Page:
New Passive Wi-Fi technology operates at 10,000 times less power than conventional wireless networks


Today, Wi-Fi is everywhere, allowing people to stream movies on their smartphones, connect laptops to printers and so on. Despite its ubiquitous presence, this wireless computer networking technology is known to consume large amounts of energy, and is responsible for draining the batteries of all connected devices. A team of researchers at the University of Washington has come up with an innovative new technology that promises efficient Wi-Fi transmissions at 10,000 times less power than traditional methods.

The new system, aptly called Passive Wi-Fi, uses nearly 1,000 times less energy than even the most power-efficient wireless communication platforms existing today, including Zigbee and Bluetooth Low Energy. According to the scientists, the technology is capable of transmitting Wi-Fi signals at speeds of around 11 megabits per seconds to billions of devices connected to a particular network. Speaking about the research, which will be presented at the 13th USENIX Symposium on Networked Systems Design and Implementation in March, Shyam Gollakota, a professor of computer science and engineering, said:

We wanted to see if we could achieve Wi-Fi transmissions using almost no power at all. That’s basically what Passive Wi-Fi delivers. We can get Wi-Fi for 10,000 times less power than the best thing that’s out there.

Passive Wi-Fi Uses 10000 Times Less Power Than Today's Wi-Fi Networks-1

While the transmission speeds of Passive Wi-Fi are lower than the currently-available maximum Wi-Fi speeds, the system can transfer data up to 11 times faster than Bluetooth. To develop the low-power technology, the team disengaged the digital and analog operations associated with radio transmissions. Technological advancements over the last 20 years have made the digital half of the equation incredibly energy-efficient. The analog side, however, continues to consume substantial quantities of power.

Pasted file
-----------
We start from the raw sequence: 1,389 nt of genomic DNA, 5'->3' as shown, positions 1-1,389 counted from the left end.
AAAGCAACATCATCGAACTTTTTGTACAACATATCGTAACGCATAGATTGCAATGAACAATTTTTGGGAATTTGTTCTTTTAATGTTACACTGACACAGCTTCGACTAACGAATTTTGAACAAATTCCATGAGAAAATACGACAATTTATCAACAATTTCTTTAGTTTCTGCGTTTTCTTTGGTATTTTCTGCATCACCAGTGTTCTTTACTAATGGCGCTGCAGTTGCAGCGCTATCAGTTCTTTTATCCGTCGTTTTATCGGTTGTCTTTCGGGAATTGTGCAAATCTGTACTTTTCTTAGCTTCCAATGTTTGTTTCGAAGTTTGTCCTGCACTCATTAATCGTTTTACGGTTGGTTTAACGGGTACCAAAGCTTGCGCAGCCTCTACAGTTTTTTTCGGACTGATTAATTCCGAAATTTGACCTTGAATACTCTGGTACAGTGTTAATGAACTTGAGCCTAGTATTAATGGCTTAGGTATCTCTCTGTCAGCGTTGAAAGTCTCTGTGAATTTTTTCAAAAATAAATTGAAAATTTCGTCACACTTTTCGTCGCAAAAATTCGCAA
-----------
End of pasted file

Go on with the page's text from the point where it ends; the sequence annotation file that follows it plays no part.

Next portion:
Unlike conventional Wi-Fi connections, the new system relies on a single wall-mounted device for all of its power-intensive, analog tasks, like generating a signal of a particular frequency. Using negligible amounts of energy, several sensors then produce small packets of Wi-Fi networks, with the help of a specially-designed digital switch that reflects and absorbs the signal. When tested on the university’s campus, the technology was found to work even when the user’s smartphone and the Wi-Fi sensors were more than 100 feet apart. Vamsi Talla, the study’s co-author and an electrical engineering research student at UW, said:

All the networking, heavy-lifting and power-consuming pieces are done by the one plugged-in device.The passive devices are only reflecting to generate the Wi-Fi packets, which is a really energy-efficient way to communicate.

Thanks to its energy-efficient credentials, the Passive Wi-Fi system could pave the way for new types of communication between devices that until now were restricted because of high power consumption. What is more, it could make “Internet of Things” a household reality, where appliances can be controlled remotely using wearable sensors via low-power Wi-Fi networks. Bryce Kellogg, another electrical engineering student at the University of Washington, added:

Our sensors can talk to any router, smartphone, tablet or other electronic device with a Wi-Fi chipset. he cool thing is that all these devices can decode the Wi-Fi packets we created using reflections so you don’t need specialized equipment.

The research, which was jointly funded by Qualcomm, the University of Washington and the National Science Foundation, could facilitate wireless communication at remarkably low power. Joshua Smith, a professor of computer and electrical engineering, explained:

Even though so many homes already have Wi-Fi, it hasn’t been the best choice for that. Now that we can achieve Wi-Fi for tens of microwatts of power and can do much better than both Bluetooth and ZigBee, you could now imagine using Wi-Fi for everything.

Source: University of Washington

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